In the United States, there are numerous organizations at national, state and local levels who have responsibilities for SAR. You may be familiar with Federal Emergency Management Agency (FEMA) and National Association of Search and Rescue (NASAR). Although these are two of the more popular groups, there are are numerous national organizations who provide training, resources and certifications to SAR teams.
What are the different types of SAR?
Within the wide scope of search and rescue, there are several niches in which teams typically specialize in, depending upon the type of work they do and the areas they service. Search and rescue training must prepare teams for the challenges that they will face on deployments – some of which can be dangerous to unprepared handlers and their K9 partners.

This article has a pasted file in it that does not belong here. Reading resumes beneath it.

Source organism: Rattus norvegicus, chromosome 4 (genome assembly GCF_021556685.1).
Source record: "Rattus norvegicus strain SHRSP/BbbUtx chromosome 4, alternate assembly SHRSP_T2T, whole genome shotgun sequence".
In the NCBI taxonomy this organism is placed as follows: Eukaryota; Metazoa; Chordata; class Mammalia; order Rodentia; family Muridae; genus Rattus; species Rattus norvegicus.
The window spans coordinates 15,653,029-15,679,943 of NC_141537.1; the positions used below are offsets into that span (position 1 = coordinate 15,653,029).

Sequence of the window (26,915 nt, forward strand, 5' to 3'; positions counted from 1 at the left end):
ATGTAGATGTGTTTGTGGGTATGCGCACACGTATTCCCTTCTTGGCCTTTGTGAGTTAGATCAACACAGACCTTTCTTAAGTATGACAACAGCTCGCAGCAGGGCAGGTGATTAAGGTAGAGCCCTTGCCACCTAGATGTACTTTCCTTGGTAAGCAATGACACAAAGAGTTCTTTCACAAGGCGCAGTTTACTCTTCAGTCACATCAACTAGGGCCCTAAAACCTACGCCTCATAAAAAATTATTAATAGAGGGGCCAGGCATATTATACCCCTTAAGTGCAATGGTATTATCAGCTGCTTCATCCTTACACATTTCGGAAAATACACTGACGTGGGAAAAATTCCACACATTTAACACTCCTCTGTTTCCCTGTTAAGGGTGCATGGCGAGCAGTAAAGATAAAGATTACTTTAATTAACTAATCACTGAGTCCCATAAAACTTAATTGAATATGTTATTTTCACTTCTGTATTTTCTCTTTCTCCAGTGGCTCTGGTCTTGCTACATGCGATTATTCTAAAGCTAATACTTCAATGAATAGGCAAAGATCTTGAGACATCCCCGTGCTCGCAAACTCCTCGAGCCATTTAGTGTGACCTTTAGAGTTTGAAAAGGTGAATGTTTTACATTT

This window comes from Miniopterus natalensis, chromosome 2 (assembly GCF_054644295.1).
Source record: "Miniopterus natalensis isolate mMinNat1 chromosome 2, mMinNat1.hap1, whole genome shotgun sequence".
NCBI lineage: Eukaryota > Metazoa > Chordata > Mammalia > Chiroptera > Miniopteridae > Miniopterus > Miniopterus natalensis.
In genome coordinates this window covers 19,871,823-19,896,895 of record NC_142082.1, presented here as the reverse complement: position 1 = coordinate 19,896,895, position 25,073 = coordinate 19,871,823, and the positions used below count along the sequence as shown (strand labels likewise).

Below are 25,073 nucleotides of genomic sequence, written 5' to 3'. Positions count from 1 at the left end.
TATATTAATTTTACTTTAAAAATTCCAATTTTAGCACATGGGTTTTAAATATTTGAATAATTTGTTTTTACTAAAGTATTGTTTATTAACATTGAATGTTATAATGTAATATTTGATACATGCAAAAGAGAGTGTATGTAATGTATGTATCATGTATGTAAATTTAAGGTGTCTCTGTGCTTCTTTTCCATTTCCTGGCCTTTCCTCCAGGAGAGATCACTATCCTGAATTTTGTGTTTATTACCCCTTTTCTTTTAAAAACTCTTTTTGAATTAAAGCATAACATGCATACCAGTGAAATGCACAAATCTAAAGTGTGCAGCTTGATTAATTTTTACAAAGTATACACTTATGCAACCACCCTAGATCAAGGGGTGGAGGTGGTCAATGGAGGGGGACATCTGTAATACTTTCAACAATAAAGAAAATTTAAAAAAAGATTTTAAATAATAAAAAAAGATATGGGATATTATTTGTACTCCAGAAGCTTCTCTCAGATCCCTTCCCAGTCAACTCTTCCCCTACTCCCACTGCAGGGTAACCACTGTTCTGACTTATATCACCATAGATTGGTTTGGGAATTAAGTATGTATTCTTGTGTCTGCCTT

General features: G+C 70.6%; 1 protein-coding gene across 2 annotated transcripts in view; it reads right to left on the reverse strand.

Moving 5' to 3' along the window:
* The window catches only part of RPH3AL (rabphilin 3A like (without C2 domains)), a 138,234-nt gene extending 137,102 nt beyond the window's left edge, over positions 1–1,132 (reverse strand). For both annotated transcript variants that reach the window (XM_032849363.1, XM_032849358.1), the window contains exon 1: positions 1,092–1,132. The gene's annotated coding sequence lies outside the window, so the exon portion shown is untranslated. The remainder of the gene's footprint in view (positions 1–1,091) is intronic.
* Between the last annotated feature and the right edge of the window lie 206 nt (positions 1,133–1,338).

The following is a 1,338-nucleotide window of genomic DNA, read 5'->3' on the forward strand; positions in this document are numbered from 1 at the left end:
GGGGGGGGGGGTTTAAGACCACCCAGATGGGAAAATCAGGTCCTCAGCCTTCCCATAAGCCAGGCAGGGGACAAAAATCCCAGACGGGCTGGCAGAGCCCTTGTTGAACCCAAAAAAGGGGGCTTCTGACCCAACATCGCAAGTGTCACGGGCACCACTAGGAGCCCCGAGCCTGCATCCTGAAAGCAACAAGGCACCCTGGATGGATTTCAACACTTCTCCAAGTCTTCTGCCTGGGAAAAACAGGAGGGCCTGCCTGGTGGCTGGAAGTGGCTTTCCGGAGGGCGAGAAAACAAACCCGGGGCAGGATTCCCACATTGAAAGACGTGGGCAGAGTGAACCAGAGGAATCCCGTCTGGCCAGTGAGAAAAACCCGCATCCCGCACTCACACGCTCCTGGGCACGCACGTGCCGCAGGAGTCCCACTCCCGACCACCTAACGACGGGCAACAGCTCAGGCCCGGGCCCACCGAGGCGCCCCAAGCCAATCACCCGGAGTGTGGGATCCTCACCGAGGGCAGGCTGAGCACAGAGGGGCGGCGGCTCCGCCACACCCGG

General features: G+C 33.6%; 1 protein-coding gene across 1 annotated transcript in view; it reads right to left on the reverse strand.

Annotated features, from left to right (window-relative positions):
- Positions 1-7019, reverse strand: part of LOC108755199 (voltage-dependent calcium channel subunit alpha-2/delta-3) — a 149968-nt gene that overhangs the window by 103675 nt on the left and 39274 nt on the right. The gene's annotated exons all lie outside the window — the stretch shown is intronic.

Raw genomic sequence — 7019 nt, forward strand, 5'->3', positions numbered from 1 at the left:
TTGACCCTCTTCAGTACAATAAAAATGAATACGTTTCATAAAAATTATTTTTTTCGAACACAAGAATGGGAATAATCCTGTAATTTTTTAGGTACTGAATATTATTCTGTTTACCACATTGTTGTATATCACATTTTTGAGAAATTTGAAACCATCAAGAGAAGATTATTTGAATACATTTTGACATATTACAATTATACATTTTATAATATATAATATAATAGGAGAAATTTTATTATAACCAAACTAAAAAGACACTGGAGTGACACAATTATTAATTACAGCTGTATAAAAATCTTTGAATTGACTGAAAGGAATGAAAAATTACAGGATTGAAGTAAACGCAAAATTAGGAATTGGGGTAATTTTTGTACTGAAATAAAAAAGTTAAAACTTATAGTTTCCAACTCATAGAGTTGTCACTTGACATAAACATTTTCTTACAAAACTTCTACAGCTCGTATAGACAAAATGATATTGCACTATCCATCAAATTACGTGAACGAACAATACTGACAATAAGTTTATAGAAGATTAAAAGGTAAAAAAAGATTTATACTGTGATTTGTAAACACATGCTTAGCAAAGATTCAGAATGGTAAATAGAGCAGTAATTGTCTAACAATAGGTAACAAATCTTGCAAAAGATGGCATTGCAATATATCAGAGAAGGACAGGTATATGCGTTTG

Depending on the environment and terrain that a SAR team will be working in, there are several types of teams. These primarily consist of:
- Ground: Ground-based SAR teams specialize in lowland areas, and is one of the most popular types of environments that SAR teams work. Ground work consists of most woodland (not in mountains or caves, typically), fields, cities and residential areas.
- Mountain: Mountain-based SAR teams are trained to operate effectively in mountainous terrain. Many of these teams receive specialized first aid training, have rappelling experience training and a knowledge of rock climbing. Mountain SAR teams must be very fit and have specialized equipment enabling them to work effectively in tough and sometimes unstable terrain.